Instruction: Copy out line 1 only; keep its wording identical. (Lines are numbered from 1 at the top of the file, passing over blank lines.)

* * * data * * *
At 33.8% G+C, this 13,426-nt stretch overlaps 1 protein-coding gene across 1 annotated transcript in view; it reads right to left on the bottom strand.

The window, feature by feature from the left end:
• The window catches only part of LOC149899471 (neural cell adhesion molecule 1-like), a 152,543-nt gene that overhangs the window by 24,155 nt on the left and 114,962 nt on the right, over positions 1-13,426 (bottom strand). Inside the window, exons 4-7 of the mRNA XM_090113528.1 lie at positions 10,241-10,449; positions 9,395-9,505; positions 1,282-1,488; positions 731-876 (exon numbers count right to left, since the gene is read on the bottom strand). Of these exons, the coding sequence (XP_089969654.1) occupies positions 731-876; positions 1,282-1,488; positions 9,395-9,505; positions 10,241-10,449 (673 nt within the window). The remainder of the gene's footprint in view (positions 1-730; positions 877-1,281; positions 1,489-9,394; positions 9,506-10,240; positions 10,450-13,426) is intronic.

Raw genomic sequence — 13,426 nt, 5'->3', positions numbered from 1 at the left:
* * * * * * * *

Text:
At 33.8% G+C, this 13,426-nt stretch overlaps 1 protein-coding gene across 1 annotated transcript in view; it reads right to left on the bottom strand.